Losers: 4 + 4 + 4.8 + 5.455 = 18.255

Winners: 8 + 2 + 3.2 + 4.545 = 17.745

(Note total winners plus losers adds up to the 36 possible CO rolls).

All good so far?

So house edge is simply the difference between winners and losers divided by the sum of winners plus losers.

Difference is 18.255 - 17.745 = -0.51

Total is 36

In other words you lose about half a unit every 36 times you make the pass line bet.

-0.51/36 = 1.416% (note the rounding issue because I rounded the 6/8 to three digits).

Hopefully this was helpful to someone in this thread. I fell like it was my penance for enjoying the conversation so much.

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tuttygym, you may find the above “Rule of 36” a better way to visualize “house edge” than your Rule of 495. 495 is not really a special number other than it happens to be what the house edge fraction reduces too.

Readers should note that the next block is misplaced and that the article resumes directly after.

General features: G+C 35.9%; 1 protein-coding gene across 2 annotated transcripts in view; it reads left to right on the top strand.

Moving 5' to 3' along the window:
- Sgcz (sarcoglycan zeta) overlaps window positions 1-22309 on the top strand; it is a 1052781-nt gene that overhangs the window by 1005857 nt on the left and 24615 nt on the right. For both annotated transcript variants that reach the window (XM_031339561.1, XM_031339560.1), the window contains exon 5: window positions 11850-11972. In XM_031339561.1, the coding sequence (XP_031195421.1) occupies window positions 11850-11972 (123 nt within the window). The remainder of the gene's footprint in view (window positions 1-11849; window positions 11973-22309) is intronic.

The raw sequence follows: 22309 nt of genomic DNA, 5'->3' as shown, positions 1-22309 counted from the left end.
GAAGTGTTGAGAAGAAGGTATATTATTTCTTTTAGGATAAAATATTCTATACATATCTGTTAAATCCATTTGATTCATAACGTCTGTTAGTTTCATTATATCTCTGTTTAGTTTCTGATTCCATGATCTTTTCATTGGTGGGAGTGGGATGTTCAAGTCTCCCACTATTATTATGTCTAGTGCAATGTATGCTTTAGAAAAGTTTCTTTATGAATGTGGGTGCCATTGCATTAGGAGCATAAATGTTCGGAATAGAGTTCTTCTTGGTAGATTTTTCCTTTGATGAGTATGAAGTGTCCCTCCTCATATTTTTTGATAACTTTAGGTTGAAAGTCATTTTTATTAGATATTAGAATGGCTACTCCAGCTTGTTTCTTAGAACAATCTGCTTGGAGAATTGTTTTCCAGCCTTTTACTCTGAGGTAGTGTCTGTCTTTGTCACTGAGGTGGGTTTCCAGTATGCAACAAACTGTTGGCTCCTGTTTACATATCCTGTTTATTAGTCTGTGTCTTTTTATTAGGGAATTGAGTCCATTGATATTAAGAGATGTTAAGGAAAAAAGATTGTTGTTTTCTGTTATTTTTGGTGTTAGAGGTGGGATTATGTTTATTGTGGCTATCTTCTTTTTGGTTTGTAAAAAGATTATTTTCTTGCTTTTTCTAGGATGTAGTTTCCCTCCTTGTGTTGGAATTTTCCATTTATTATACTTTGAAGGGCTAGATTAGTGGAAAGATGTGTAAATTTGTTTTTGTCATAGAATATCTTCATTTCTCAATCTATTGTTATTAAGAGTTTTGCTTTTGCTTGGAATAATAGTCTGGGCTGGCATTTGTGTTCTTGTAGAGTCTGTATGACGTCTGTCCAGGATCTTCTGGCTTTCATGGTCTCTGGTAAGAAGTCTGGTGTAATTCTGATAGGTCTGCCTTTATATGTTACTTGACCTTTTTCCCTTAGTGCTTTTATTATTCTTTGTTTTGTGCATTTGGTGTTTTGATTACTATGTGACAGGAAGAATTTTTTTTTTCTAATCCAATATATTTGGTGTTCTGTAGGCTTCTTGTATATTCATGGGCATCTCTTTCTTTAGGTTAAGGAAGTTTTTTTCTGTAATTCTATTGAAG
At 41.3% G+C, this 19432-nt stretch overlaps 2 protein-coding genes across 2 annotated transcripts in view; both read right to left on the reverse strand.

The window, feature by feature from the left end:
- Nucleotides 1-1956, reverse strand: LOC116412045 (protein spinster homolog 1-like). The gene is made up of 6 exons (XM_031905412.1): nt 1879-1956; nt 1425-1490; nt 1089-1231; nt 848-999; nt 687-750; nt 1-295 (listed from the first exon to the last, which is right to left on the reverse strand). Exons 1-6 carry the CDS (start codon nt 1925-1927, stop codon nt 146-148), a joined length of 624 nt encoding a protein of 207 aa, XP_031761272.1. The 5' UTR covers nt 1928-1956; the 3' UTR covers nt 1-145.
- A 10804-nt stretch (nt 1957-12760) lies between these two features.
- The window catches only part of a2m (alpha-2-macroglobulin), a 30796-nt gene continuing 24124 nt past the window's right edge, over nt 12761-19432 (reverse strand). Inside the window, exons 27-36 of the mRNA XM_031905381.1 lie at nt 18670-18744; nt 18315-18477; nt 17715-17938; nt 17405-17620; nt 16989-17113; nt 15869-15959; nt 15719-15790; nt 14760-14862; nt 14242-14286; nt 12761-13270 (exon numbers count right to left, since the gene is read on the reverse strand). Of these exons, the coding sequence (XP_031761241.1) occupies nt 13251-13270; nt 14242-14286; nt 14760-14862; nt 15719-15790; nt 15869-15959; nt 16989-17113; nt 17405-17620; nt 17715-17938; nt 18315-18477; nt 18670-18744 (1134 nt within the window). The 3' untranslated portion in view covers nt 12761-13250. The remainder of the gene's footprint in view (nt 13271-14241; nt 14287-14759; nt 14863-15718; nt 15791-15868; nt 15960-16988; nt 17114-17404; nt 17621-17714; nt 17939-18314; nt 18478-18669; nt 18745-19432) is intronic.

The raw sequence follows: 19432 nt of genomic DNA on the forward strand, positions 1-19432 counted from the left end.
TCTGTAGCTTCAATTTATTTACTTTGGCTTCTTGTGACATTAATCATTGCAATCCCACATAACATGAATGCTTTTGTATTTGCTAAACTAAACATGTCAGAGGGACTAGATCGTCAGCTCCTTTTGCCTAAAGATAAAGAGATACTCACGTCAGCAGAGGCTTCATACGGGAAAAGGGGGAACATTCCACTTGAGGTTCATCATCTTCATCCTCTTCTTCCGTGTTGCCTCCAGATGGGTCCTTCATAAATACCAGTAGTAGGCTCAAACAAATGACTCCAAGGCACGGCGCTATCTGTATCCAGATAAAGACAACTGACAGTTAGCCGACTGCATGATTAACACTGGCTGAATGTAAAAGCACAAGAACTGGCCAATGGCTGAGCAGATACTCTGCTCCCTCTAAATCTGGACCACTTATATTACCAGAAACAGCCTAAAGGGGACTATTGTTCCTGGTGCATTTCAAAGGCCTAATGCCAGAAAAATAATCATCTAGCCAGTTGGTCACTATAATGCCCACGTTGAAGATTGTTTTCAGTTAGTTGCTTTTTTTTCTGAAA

Quote:unJon

6 of them are 4/10 and those win 1/3 of the time. So 2 winners and 4 losers.

All good so far?

Simple question: The point is 10. There are three ways to win, i.e. 5/5; 4/6; and 6/4. Good so far? There are 6 ways to lose, i.e. 1/6; 6/1; 2/5; 5/2; 3/4; and 4/3. Is that correct? I will await your answer, thank you.

tuttigym

Quote:tuttigymQuote:unJon

6 of them are 4/10 and those win 1/3 of the time. So 2 winners and 4 losers.

All good so far?

Simple question: The point is 10. There are three ways to win, i.e. 5/5; 4/6; and 6/4. Good so far? There are 6 ways to lose, i.e. 1/6; 6/1; 2/5; 5/2; 3/4; and 4/3. Is that correct? I will await your answer, thank you.

tuttigym